Not all Egyptian demonstrators calling for freedom
Some of the young people demonstrating in Al Tahrir Square on the Second Friday of Anger were not expressing their discontent with the Government’s for allegedly tarrying in helping the revolutionaries achieve their goals.
The protest included hundreds of thousands of citizens, marginalised by Mubarak’s regime, who called on the Government to give them more money so they can feed their families in the face of the alarming price rises.
There were also a lot of middle-aged couples in the demonstration, appealing to the armed forces to release their sons, who were imprisoned for allegedly participating in previous mass demonstrations.
Claims by the fundamentalist Muslim Brotherhood and pro-Government voices that the Second Friday of Anger would be exploited by foreign circles to disrupt society didn’t persuade these middle-aged couples to stay at home.
Innocently explaining that she didn’t even know what a ‘foreign conspiracy’ might be, a woman wearing a black galabiya and headscarf said that, foreign conspiracies or not, her boy was given 20 years in jail for allegedly taking part in a violent brawl in the district, where they live.
The poor mother was spotted by Al-Wafd opposition newspaper as she told her story to some of the other protesters.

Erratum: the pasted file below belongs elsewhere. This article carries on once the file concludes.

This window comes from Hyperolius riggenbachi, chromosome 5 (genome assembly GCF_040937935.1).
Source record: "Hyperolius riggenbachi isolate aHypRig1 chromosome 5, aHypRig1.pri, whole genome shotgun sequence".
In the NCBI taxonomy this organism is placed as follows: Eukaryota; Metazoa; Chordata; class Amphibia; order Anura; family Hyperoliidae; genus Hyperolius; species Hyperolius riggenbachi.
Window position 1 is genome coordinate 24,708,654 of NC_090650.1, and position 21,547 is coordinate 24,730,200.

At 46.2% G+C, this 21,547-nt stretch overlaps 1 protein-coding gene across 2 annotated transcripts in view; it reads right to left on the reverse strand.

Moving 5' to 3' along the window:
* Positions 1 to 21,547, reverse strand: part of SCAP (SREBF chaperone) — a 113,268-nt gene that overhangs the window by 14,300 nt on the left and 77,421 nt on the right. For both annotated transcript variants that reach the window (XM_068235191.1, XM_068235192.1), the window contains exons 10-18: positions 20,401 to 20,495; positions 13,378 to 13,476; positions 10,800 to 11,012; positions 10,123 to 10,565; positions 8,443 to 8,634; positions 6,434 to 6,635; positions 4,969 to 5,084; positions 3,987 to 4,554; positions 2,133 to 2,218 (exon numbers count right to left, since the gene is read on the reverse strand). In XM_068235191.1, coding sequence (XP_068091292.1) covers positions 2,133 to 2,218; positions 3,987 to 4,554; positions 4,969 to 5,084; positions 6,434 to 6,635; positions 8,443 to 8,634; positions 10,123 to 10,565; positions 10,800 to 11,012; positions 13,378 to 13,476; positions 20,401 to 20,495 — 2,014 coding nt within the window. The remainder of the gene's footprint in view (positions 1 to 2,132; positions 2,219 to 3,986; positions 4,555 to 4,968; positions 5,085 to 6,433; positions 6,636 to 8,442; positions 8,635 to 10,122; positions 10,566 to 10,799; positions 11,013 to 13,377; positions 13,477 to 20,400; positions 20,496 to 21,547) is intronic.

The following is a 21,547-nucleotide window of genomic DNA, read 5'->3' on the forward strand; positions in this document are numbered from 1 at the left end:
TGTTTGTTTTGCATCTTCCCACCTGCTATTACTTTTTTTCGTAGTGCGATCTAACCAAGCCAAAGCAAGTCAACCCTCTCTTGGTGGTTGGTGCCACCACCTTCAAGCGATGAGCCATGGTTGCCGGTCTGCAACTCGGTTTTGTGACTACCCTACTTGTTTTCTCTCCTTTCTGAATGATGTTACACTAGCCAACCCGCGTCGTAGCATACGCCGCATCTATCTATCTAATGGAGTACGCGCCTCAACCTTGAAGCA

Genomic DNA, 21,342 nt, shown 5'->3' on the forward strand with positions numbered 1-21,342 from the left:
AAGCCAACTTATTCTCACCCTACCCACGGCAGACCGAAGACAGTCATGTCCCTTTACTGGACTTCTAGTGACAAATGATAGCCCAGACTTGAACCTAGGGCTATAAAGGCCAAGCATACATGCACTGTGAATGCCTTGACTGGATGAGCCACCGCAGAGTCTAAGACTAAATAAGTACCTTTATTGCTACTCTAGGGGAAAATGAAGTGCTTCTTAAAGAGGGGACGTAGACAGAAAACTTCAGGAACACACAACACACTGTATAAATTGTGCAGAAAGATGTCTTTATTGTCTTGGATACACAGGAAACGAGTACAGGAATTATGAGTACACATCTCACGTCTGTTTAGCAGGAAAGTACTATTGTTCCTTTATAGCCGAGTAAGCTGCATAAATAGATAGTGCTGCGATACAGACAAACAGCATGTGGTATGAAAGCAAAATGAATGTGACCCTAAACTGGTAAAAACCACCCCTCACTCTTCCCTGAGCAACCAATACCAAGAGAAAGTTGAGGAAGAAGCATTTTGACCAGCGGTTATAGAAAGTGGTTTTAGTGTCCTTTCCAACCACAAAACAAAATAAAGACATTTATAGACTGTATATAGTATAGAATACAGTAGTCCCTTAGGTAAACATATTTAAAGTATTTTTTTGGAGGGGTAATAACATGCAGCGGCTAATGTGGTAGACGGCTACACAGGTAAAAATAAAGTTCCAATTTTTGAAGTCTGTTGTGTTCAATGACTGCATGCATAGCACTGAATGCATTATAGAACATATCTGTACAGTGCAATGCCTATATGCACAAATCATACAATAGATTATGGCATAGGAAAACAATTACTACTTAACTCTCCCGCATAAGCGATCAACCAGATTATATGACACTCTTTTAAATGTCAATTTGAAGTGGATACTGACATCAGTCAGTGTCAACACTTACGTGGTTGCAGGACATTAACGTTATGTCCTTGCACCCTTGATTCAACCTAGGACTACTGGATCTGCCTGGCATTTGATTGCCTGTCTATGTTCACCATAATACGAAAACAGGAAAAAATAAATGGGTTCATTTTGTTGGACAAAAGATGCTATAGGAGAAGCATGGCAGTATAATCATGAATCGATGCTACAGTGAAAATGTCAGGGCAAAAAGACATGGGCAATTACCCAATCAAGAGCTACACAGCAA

She said that she wanted someone to draw the Government’s attention to her plight, claiming that, although her son was not involved in the brawl, he was arrested by the military police and accused of rioting and terrorising citizens.
“My son is now in Torah Prison and there’s no-one to provide for his wife and their two daughters,” said the woman, who stayed in Al Tahrir for the whole demonstration. She dearly hopes that someone will help her.
“I want my son to stand retrial because he is innocent,” she said. “He and his friends were just onlookers, standing in the street, watching the brawl.”
The woman, her daughter-in-law and her two granddaughters live in Batan el-Baqara, an infamous district of Old Cairo.
Standing next to her was a man called Mohamed Ahmed, loudly chanting anti-Government slogans and calling upon the Minister of Social Solidarity to increase his tiny pension.
On his way to Al Tahrir Square from his village in el-Sharqiya Governorate, thieves tricked him out of his wallet. “How am I going to pay for the microbus home?” Mohamed wondered.
As for Alaa Fathi, from the Upper Egyptian City of Beni Sueif, he said that the Government must resign immediately.
Ahmed used to work in a factory in Beni Sueif, but “the Governor did nothing when the manager fired me and destroyed my family”.
He was given the sack, when he led his colleagues in a protest for higher wages. They sought the help of the Beni Sueif Governor, but no-one listened to him. His colleagues lost their jobs too.
A street child, who ran away from his family several months ago, confessed that he’d come to Al Tahrir out of curiosity, not to protest. The boy, who gave his name as Ahmed Abdel-Moneim, spent the afternoon trying to figure out what the demonstrators were up to.